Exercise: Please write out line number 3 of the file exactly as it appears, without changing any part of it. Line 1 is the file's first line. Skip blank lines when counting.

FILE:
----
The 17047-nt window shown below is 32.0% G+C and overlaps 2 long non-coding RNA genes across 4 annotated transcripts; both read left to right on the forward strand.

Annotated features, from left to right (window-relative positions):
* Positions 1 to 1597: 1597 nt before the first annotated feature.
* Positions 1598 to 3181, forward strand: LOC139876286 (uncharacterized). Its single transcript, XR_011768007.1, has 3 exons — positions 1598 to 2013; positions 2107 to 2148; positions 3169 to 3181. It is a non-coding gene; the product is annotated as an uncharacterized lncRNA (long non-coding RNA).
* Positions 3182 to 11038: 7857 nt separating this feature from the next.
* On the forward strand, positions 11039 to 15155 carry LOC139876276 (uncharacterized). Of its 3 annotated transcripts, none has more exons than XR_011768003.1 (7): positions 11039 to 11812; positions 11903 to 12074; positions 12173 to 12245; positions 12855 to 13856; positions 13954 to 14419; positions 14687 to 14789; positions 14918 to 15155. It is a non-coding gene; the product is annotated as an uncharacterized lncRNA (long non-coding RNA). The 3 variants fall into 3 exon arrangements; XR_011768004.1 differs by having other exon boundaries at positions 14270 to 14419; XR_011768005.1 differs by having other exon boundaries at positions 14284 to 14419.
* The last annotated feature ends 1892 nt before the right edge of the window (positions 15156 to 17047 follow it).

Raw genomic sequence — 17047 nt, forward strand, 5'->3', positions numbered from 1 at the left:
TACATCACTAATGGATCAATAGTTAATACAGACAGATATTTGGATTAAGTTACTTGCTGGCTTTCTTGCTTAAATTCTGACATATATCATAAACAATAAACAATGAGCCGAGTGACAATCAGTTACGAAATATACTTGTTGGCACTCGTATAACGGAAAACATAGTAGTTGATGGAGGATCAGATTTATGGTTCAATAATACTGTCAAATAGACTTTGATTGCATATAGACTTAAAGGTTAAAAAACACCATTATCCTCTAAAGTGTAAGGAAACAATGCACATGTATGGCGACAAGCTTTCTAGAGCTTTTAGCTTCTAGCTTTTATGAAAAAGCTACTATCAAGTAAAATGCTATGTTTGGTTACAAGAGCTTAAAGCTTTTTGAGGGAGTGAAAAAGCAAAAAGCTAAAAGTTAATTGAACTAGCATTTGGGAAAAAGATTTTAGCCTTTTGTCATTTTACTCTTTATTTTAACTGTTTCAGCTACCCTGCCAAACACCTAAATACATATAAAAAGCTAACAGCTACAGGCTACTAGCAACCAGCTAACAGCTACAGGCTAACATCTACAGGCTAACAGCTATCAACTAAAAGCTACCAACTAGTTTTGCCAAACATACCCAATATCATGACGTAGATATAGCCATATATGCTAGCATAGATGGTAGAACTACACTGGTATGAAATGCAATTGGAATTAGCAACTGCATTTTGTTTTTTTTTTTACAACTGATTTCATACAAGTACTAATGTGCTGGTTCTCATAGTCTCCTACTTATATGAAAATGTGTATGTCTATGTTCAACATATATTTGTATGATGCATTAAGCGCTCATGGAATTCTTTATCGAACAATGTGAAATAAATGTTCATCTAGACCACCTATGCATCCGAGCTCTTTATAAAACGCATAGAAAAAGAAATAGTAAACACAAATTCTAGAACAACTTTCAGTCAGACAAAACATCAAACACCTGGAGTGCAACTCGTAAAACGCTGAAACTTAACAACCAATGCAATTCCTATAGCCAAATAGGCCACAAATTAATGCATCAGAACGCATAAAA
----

* Positions 1 to 1597: 1597 nt before the first annotated feature.